Volatility in investing can be a great thing. The attraction to Bernie Madoff's scam can be better understood by its lack of volatility. His funds showed annual returns of an eerily consistent 10-12% and at one point reported 72 consecutive months of positive returns. His strategy used a split-strike or collar options strategy (not related … Continue reading On Hidden Risks and Volatility
Some call them clients, others guests or customers. Costco (Ticker: COST, revenue $141B) calls them members, a term that makes you feel like you're part of a special club. It's a club that will not sell you junk*. They do not exaggerate. Theirs is not fake-Enron-style-ethics-bragging, and they actually list shareholders' interests last. Focus on the … Continue reading Costco: Lessons from Member Obsession.
Financial valuation uses multiple approaches to estimate the value of a company, whether a shoe factory, a chain of Tex-Mex restaurants, a software company, a bank, or a law firm. The questions are framed around what a firm is worth relative to cash flow, book value, relative to similar assets, recent industry transactions, or others. … Continue reading Medical Bankruptcies in America
Businesses love metrics. One form or novel way (a 5 on the hack prowess scale) is to find the perfect metric that makes the future a little more predictable. The eager student tells the elderly person, "Teach me to be wealthy, only quicker" to paraphrase C.T. Munger. A year after the financial crisis of 2007-2008, … Continue reading On RVs and Write-Offs
$4,537 can buy a lot of Skittles*. Or it can buy you the average single deductible for an unsubsidized enrollee with healthcare coverage on the Affordable Care Act (ACA) exchanges. At 3.4x less, the $1,350 average deductible for the 152 million who get their insurance through an employer looks benevolent. In spite of having the word "affordable" … Continue reading The $4,500 Deductible
Today the cost of healthcare landed on the front page of The Wall Street Journal, just below a story on bond yields, and next to the dancing UK Prime Minister, Teresa May. The angle of the story is how the cost of family healthcare premiums in the United States now approaches $20,000. The genesis of … Continue reading The $20,000 Price Tag: Insights into the 2018 Kaiser Family Foundation Employer Survey.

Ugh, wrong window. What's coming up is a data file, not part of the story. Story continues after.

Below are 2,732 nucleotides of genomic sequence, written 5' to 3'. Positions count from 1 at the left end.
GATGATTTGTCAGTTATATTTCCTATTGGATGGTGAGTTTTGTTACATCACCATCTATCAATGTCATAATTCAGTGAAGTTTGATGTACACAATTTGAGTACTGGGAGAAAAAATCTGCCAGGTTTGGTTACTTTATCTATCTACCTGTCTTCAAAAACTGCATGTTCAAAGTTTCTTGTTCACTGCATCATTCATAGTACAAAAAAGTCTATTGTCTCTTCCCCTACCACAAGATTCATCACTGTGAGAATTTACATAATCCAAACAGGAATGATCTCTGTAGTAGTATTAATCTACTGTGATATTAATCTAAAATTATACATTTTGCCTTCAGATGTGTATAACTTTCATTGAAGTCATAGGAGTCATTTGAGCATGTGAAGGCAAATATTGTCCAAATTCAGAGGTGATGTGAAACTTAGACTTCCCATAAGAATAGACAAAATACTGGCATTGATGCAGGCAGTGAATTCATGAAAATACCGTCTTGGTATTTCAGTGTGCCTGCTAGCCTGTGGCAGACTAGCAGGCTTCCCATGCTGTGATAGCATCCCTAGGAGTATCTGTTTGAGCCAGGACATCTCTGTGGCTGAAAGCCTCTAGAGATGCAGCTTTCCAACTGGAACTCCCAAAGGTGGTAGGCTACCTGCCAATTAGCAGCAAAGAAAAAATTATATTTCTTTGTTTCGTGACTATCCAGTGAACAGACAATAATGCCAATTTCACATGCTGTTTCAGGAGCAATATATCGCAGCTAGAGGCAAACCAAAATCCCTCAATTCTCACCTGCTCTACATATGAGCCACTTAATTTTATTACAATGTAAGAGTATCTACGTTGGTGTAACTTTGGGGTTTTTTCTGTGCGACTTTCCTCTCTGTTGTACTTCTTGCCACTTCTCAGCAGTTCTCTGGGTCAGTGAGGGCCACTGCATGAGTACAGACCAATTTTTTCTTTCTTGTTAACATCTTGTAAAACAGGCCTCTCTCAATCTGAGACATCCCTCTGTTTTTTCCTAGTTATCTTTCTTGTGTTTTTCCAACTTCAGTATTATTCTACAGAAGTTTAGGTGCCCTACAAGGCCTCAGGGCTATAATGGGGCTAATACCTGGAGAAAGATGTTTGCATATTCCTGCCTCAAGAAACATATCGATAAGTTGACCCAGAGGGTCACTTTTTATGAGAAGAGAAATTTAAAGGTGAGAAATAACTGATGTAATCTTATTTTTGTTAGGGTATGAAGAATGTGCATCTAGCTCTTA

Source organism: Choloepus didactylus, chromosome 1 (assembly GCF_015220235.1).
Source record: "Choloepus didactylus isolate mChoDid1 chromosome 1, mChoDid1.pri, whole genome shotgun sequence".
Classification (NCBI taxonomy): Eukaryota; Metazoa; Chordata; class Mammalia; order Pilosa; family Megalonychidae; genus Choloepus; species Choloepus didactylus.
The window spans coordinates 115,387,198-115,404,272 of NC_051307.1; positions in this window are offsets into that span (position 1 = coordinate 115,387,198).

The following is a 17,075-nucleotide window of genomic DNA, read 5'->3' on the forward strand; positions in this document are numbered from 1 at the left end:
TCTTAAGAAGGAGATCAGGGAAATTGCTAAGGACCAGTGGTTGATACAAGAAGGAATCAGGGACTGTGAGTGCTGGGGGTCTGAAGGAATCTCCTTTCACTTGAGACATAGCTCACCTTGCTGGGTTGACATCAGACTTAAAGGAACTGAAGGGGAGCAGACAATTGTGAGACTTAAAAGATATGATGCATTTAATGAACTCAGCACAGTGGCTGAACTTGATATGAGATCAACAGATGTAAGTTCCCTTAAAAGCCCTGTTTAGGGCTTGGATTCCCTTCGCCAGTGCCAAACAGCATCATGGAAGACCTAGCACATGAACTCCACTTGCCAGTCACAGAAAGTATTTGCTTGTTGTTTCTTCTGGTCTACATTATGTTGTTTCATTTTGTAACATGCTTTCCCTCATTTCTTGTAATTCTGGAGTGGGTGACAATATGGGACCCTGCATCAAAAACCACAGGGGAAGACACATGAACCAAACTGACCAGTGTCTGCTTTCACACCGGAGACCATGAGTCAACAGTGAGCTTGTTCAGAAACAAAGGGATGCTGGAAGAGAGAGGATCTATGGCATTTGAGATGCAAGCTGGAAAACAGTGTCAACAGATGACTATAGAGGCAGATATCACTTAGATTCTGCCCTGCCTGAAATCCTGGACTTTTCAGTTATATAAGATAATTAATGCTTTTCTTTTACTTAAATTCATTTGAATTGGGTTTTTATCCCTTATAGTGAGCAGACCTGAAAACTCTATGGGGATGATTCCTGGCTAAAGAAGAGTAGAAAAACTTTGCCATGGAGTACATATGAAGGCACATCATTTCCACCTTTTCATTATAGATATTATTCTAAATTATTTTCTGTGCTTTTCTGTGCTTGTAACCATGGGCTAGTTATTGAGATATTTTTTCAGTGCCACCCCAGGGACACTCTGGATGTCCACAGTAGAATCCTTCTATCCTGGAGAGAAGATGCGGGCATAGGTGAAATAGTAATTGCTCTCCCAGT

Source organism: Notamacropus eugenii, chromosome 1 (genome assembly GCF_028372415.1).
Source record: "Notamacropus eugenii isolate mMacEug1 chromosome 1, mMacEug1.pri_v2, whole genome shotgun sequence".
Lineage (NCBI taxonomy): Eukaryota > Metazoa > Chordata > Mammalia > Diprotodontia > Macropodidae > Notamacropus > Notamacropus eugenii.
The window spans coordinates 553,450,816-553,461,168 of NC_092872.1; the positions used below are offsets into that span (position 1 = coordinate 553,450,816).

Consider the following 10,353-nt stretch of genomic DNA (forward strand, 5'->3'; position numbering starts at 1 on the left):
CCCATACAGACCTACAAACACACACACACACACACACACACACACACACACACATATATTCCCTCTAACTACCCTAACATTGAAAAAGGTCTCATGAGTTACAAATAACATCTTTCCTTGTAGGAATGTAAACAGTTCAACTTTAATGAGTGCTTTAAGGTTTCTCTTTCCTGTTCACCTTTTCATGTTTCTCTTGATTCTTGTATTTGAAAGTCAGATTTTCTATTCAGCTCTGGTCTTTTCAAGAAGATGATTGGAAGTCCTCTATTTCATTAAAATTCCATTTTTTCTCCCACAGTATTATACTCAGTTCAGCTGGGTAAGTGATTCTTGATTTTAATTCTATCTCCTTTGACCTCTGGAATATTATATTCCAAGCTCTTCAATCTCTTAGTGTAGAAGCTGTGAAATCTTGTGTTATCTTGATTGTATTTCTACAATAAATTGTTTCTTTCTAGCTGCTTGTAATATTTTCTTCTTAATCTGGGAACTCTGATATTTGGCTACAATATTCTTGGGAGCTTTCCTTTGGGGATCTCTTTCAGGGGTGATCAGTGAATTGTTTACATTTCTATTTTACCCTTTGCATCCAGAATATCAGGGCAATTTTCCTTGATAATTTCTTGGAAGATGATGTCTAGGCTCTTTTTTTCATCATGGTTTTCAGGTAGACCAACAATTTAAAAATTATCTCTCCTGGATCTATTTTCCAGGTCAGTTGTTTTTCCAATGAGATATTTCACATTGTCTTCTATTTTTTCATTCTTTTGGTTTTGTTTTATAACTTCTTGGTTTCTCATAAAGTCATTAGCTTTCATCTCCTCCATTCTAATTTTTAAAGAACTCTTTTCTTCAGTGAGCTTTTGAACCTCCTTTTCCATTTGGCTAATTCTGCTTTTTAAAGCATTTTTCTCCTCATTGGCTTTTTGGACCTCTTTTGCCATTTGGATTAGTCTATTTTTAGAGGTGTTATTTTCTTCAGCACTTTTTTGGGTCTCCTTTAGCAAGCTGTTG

Price opacity is one of the grievances people have with healthcare in the US. Hip replacement price variation is an oft-cited procedure, yet another example where hoarding information and obfuscation is the norm. In one city, prices can vary by a factor of 3x or more. Price transparency is a laudable goal and progress is … Continue reading How Outlier Stories Stain Healthcare
A couple of weeks ago I was with my family in Guanajuato, a beautiful and historic colonial city in central Mexico. Imagine a hillside version of Venice with winding alleys and colorful buildings. We arrived and settled in the rented apartment. We met Don Chava, owner of the corner store, and then ventured out to … Continue reading The All-You-Can-Eat-Healthcare-Buffet
The Holy Grail scene in Indiana Jones and the Last Crusade shows the closing piece of the riddle to find the cup of Christ. Walter, businessman-turned-scoundrel, outsourced his decision on which cup to choose to Elsa, the archeologist. Caught by his lust for power, he drinks from a beautiful golden cup. “He chose poorly,” and … Continue reading Business, Statistics, and the Carpenter’s Cup
People who work on the business side of healthcare often wish that companies would think about healthcare more often, or even concede that they are in "the healthcare business." I suppose part of this is the law of the instrument, which even if not said by Mark Twain, sounds like Mark Twain: "To a man … Continue reading Is The Cheesecake Factory in the Healthcare Business?